When AstraZeneca, the Anglo-Swedish pharmaceuticals group, received regulatory approval for its anti-cholesterol drug Crestor it seemed set for the launch of a “blockbuster”. A little over two years later, the mood of the market is distinctly more reserved.
The latest negative sign came in a report this week by Deutsche Bank, Astra Zeneca’s broker, highlighting that the company had informed regulators in December of a case of a patient taking Crestor who died in late 2004. While there is considerable debate about the significance of the case, it follows a string of bad news over the drug.
Last autumn David Graham, a scientist at the US Food and Drug Administration, darkened the mood when he told a congressional hearing that Crestor also known as rosuvastatin was one of five medicines that should be withdrawn from the market on health grounds.
The FDA, which played down Mr Graham’s general criticisms, refuses to comment on the specific case, but it may not yet have had its last word. Sidney Wolfe from Public Citizen, a consumer watchdog that has waged a war against the drug, says: “The FDA is intensively looking at Crestor.”
Public Citizen, which lobbied the FDA to make AstraZeneca remove a statement on its website claiming that the regulators had no safety concerns with Crestor, argues that it should be withdrawn.
Dr Wolfe says: “It is a doomed drug. It is not going to survive.” He suggests it has caused more than 100 life threatening incidents.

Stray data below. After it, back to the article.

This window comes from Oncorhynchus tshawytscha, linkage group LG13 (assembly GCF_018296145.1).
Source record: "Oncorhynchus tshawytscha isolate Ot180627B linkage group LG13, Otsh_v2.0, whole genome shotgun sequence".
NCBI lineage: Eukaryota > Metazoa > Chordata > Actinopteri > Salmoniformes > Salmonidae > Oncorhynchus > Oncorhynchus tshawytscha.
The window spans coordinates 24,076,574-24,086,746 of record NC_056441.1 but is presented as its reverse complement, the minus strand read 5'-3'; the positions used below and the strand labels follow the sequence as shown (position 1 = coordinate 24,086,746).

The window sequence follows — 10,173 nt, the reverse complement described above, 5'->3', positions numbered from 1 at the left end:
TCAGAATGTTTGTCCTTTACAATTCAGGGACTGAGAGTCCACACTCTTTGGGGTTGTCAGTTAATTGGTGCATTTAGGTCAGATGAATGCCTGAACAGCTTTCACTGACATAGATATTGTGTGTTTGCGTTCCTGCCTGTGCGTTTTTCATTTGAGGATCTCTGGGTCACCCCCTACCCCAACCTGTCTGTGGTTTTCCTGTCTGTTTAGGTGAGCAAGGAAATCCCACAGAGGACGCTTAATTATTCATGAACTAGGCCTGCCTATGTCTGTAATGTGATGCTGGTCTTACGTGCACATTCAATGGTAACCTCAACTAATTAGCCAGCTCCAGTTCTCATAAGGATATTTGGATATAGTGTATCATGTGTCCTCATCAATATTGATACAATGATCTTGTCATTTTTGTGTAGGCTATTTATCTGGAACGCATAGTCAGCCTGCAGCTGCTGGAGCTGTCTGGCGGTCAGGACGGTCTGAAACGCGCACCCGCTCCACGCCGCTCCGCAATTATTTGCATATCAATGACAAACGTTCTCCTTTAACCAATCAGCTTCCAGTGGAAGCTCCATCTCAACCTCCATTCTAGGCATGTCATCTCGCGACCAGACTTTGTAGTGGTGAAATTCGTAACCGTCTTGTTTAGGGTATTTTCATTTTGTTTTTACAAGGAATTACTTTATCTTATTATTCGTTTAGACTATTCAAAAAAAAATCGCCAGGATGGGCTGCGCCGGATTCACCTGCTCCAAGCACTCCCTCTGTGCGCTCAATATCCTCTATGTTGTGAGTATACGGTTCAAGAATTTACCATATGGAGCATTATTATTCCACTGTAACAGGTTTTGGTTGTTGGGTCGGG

AstraZeneca rejects such claims. Gunnar Olsson, vice-president of the company’s cardiovascular division, stresses that Crestor was authorised during a climate of heightened sensitivity, just as the FDA was withdrawing Baycol, a rival drug in the same class of ‘statins’, from the market.
Mr Olsson says the company used a far larger group of patients in clinical trials some 12,500 than is normal to test its efficacy and safety, and has ongoing trials with 45,000. There are 15m prescriptions of Crestor to 4m patients in 50 countries.
By this summer, he says AstraZeneca should have detailed safety results, but autopsies showed that so far the only two previous suspicious deaths of patients taking Crestor were the result of other factors. He points out that many other explanations may have been behind the latest case.
The principal concern with the statins is that in rare cases they can cause a potentially life-threatening muscle condition known as rhabdomyolysis, triggering kidney failure.
Mr Olsson says that the results for Crestor suggest a lower risk than other statins. Baycol, which had 10m prescriptions, was linked to 31 deaths, for example.
“The key is to look at the data,” he says. “I’m scared that if we have a lot of negative publicity about statin risks that forces people to stop therapy, the net effect will be very bad for society. Their beneficial effects are so well documented.”
Aside from public health, it is precisely this kind of press that could damage AstraZeneca’s financial position. Sales of Crestor this year are projected to reach about $900m (Â£480m), and to peak at up to $3.4bn by 2008, making it one of the company’s top three drugs.
“The question is whether the publicity which has helped cut Crestor’s US market share from 8.5 per cent to 5.6 per cent will be sustained,” says one analyst. “If it becomes a $1.5bn drug, that could cut AstraZeneca’s earnings per share from 12 per cent to 10 per cent.”
In the months ahead, medical researchers will be scrutinising the safety data closely and investors will in turn be studying their analyses more closely than ever.